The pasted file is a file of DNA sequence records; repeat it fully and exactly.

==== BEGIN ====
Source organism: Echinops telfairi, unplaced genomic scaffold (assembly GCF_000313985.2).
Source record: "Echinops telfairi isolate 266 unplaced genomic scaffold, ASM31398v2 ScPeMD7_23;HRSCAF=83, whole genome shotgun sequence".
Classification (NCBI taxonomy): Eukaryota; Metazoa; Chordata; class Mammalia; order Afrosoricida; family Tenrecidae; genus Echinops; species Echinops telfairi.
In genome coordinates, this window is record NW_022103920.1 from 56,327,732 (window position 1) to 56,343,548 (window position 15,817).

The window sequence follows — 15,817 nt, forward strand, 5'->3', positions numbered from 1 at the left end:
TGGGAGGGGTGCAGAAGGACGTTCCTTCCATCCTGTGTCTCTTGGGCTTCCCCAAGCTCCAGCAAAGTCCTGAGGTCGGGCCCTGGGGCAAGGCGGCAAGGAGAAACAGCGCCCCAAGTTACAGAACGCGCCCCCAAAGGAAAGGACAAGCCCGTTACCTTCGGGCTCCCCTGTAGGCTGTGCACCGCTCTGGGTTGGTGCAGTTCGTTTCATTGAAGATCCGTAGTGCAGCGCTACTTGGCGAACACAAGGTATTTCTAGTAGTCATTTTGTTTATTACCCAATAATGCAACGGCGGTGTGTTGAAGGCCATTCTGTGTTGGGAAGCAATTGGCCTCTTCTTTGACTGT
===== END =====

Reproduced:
Source organism: Echinops telfairi, unplaced genomic scaffold (assembly GCF_000313985.2).
Source record: "Echinops telfairi isolate 266 unplaced genomic scaffold, ASM31398v2 ScPeMD7_23;HRSCAF=83, whole genome shotgun sequence".
Classification (NCBI taxonomy): Eukaryota; Metazoa; Chordata; class Mammalia; order Afrosoricida; family Tenrecidae; genus Echinops; species Echinops telfairi.
In genome coordinates, this window is record NW_022103920.1 from 56,327,732 (window position 1) to 56,343,548 (window position 15,817).

The window sequence follows — 15,817 nt, forward strand, 5'->3', positions numbered from 1 at the left end:
TGGGAGGGGTGCAGAAGGACGTTCCTTCCATCCTGTGTCTCTTGGGCTTCCCCAAGCTCCAGCAAAGTCCTGAGGTCGGGCCCTGGGGCAAGGCGGCAAGGAGAAACAGCGCCCCAAGTTACAGAACGCGCCCCCAAAGGAAAGGACAAGCCCGTTACCTTCGGGCTCCCCTGTAGGCTGTGCACCGCTCTGGGTTGGTGCAGTTCGTTTCATTGAAGATCCGTAGTGCAGCGCTACTTGGCGAACACAAGGTATTTCTAGTAGTCATTTTGTTTATTACCCAATAATGCAACGGCGGTGTGTTGAAGGCCATTCTGTGTTGGGAAGCAATTGGCCTCTTCTTTGACTGT